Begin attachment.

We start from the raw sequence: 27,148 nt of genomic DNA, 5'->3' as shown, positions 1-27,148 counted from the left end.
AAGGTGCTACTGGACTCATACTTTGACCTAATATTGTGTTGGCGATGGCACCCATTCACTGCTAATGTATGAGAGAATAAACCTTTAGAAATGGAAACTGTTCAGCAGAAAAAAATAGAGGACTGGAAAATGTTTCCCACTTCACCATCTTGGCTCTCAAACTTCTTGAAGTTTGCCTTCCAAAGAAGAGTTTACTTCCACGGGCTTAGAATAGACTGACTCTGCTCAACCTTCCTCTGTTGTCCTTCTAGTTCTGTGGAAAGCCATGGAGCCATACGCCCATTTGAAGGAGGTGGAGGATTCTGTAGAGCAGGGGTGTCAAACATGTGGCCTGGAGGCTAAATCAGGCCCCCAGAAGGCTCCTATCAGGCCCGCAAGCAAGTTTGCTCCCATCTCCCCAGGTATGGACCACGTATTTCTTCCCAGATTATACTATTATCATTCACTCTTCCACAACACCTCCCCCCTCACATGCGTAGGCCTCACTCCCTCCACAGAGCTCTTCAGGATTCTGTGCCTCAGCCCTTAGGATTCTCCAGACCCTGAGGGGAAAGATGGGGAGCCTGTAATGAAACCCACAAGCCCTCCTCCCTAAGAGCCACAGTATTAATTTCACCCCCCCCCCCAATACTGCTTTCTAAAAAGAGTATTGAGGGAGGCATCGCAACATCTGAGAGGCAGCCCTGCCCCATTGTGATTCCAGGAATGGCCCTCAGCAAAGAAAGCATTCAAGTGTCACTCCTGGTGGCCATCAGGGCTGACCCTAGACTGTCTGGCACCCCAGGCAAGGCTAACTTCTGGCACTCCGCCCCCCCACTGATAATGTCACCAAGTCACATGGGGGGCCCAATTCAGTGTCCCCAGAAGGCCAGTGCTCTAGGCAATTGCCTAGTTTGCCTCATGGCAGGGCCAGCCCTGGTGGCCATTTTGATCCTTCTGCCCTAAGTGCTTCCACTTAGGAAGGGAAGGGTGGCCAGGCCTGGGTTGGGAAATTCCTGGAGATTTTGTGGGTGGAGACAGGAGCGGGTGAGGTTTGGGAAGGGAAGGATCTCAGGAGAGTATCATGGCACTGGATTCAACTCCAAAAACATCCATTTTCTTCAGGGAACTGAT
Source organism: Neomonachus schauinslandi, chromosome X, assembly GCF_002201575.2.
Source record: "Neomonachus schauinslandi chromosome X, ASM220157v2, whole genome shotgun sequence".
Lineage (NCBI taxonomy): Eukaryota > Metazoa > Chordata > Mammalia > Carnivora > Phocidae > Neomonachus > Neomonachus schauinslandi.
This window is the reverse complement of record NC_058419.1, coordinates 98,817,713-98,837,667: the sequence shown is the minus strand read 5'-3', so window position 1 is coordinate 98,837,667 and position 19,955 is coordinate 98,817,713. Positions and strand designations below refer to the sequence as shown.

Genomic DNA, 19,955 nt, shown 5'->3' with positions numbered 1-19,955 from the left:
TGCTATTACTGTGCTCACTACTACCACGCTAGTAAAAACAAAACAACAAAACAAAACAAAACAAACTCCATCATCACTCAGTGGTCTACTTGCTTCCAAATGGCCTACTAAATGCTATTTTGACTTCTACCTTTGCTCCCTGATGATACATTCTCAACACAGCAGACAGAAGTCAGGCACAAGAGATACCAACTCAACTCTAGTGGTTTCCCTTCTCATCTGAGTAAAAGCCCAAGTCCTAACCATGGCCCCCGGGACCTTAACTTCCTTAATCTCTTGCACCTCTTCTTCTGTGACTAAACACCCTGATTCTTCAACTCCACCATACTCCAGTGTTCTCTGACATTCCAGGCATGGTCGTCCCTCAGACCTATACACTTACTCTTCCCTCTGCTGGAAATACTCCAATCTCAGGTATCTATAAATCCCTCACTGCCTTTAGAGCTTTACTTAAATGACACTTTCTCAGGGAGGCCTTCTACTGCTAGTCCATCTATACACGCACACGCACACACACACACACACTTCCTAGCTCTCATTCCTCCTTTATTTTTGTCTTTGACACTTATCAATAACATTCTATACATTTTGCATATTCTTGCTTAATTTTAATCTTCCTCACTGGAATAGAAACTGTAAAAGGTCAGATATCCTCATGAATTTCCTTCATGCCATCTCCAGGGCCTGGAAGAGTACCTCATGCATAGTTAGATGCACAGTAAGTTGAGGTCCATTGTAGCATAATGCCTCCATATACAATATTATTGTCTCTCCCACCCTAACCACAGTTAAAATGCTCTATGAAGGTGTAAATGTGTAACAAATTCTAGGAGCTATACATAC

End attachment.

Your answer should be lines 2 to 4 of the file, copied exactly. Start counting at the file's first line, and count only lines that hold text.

AAGGTGCTACTGGACTCATACTTTGACCTAATATTGTGTTGGCGATGGCACCCATTCACTGCTAATGTATGAGAGAATAAACCTTTAGAAATGGAAACTGTTCAGCAGAAAAAAATAGAGGACTGGAAAATGTTTCCCACTTCACCATCTTGGCTCTCAAACTTCTTGAAGTTTGCCTTCCAAAGAAGAGTTTACTTCCACGGGCTTAGAATAGACTGACTCTGCTCAACCTTCCTCTGTTGTCCTTCTAGTTCTGTGGAAAGCCATGGAGCCATACGCCCATTTGAAGGAGGTGGAGGATTCTGTAGAGCAGGGGTGTCAAACATGTGGCCTGGAGGCTAAATCAGGCCCCCAGAAGGCTCCTATCAGGCCCGCAAGCAAGTTTGCTCCCATCTCCCCAGGTATGGACCACGTATTTCTTCCCAGATTATACTATTATCATTCACTCTTCCACAACACCTCCCCCCTCACATGCGTAGGCCTCACTCCCTCCACAGAGCTCTTCAGGATTCTGTGCCTCAGCCCTTAGGATTCTCCAGACCCTGAGGGGAAAGATGGGGAGCCTGTAATGAAACCCACAAGCCCTCCTCCCTAAGAGCCACAGTATTAATTTCACCCCCCCCCCCAATACTGCTTTCTAAAAAGAGTATTGAGGGAGGCATCGCAACATCTGAGAGGCAGCCCTGCCCCATTGTGATTCCAGGAATGGCCCTCAGCAAAGAAAGCATTCAAGTGTCACTCCTGGTGGCCATCAGGGCTGACCCTAGACTGTCTGGCACCCCAGGCAAGGCTAACTTCTGGCACTCCGCCCCCCCACTGATAATGTCACCAAGTCACATGGGGGGCCCAATTCAGTGTCCCCAGAAGGCCAGTGCTCTAGGCAATTGCCTAGTTTGCCTCATGGCAGGGCCAGCCCTGGTGGCCATTTTGATCCTTCTGCCCTAAGTGCTTCCACTTAGGAAGGGAAGGGTGGCCAGGCCTGGGTTGGGAAATTCCTGGAGATTTTGTGGGTGGAGACAGGAGCGGGTGAGGTTTGGGAAGGGAAGGATCTCAGGAGAGTATCATGGCACTGGATTCAACTCCAAAAACATCCATTTTCTTCAGGGAACTGAT
Source organism: Neomonachus schauinslandi, chromosome X, assembly GCF_002201575.2.
Source record: "Neomonachus schauinslandi chromosome X, ASM220157v2, whole genome shotgun sequence".